Tomorrow, I will begin to teach a doctoral course in statistics. I am excited about the prospect of working with highly motivated, engaged teachers. What concerns me most is the “fright factor” that some have. To me, statistics has always been a tool to help explain whether or not a phenomenon, a teaching strategy, or perhaps student learning changes due to influencing factors.
That said, I think of statistics as an applied tool. Statistics don’t exist in isolation. They exist IN CONTEXT. The challenge for me will be to translate some technical mumbo-jumbo into meaningful concepts that these teachers can realistically apply to their research or even to their understandings of their own students.
When I learned statistics, I was working in a bacterial genetics laboratory examining DNA restriction fragments of human chromosome 6, locus HLA-C (major histocompatibility complex of the immune system). I needed to determine the significance of different fragment lengths to see if our human genome project mapping strategy was working. Now, realistically, I know that most won’t even understand the nature of this genetics project, and that doesn’t matter. The fact was, that I needed to use statistics to explain what I had done experimentally. My data was IN CONTEXT for me. That being said, statistics for educators need to be in context for them. It’s not just good enough to examine fictitious educational data, we also need to consider meaningful data to the student-constituents.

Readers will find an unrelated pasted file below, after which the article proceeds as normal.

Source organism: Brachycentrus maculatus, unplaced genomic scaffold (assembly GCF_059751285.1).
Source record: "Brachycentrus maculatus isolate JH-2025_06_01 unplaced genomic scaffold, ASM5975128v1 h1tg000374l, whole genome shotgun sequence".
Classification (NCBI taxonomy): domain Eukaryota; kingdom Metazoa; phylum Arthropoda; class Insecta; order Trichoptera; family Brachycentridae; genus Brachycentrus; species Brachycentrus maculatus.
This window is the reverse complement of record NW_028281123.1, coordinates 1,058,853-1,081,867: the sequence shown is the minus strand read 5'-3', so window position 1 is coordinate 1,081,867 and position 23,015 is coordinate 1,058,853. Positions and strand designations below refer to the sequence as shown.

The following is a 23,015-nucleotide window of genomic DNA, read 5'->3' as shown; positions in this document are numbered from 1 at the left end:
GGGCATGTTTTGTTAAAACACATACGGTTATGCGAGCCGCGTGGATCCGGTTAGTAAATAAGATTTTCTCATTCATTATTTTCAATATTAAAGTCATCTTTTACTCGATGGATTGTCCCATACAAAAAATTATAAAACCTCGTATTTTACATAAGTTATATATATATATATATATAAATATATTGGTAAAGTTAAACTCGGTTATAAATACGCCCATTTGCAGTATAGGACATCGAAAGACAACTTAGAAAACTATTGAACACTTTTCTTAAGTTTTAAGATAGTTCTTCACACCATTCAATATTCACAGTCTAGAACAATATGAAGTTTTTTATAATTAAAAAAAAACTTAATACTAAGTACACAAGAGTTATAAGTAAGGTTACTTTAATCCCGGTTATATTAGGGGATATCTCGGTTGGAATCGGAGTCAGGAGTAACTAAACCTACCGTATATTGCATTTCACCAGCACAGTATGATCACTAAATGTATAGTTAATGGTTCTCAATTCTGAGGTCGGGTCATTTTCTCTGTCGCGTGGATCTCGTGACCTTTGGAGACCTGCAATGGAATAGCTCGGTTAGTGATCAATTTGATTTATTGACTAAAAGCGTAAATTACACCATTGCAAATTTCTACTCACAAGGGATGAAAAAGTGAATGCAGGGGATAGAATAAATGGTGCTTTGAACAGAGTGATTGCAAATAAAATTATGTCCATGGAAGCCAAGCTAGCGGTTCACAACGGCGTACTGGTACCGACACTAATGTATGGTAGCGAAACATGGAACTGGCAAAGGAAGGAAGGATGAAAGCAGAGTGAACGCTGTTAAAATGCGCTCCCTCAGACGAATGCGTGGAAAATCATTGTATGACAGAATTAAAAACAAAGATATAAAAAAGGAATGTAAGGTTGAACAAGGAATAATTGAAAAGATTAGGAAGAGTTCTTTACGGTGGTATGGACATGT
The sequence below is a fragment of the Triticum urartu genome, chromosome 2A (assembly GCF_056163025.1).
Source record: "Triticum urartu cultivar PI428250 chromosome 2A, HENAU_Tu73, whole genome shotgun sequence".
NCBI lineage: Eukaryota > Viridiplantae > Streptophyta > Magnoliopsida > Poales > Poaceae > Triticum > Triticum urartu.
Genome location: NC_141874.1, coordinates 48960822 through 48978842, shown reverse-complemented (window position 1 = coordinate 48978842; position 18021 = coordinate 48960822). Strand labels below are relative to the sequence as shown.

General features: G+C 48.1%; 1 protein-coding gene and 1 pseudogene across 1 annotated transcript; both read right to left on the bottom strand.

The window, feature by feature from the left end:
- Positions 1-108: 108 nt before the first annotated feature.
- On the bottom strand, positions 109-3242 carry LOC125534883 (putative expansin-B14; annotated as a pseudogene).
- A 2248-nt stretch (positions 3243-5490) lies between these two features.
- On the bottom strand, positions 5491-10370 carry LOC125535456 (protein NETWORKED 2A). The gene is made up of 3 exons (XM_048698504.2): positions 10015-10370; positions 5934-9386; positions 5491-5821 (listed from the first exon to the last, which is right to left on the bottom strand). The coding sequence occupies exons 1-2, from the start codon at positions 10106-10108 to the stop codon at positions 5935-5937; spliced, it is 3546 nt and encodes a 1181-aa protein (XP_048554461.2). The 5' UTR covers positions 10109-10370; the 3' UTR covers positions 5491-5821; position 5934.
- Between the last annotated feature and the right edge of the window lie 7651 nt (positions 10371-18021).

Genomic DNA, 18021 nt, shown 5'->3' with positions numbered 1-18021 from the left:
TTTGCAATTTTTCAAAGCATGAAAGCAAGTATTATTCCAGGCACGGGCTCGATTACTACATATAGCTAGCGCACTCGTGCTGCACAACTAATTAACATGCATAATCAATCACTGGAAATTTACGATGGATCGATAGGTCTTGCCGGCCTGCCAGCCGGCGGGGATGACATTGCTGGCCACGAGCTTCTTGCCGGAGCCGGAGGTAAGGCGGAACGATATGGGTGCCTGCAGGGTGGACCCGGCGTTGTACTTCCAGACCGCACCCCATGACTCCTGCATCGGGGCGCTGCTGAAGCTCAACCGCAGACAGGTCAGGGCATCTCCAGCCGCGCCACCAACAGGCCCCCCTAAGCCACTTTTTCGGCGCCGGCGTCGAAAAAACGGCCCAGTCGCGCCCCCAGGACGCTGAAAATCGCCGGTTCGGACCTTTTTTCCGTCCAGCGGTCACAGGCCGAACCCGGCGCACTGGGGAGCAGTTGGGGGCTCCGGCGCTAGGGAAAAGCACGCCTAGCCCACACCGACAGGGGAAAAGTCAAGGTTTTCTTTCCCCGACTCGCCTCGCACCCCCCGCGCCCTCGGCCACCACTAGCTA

My colleague and good friend, Krista Ritchie sent me some interesting literature recently and one
paper caught my eye:
Singer, J. D., & Willett, J. B. (1990). Improving the teaching of applied statistics: Putting the data back into data analysis. The American Statistician, 44(3), 223-230. (Argues against artificial data sets for learning statistics – that false data makes statistics seem dry and dull. Argues for learning statistics through authentic research).
I had the opportunity to present to this group of students earlier this summer, talking about 21st-century skills and their application in the classroom. I guess now it’s my turn to put up and show that authentic teaching and learning can be a reality. I will attempt to use this blog as a point of reflexivity for both me and my students, I’ve established a collaborative wiki for us to share ideas, and I will attempt to get an online survey working as well. I thought this would be done before writing, but alas, I am having technical difficulties with the limesurvey freeware. If I can’t get it to work by tomorrow’s class, I will resort to paper (maybe bubblesheets from Apperson?). I think the online survey will be valuable to my students, not only as an expository activity, but as a potential tool for their dissertations.
Challenges await for both the students and me. As Marcy says, “I take no prisoners.”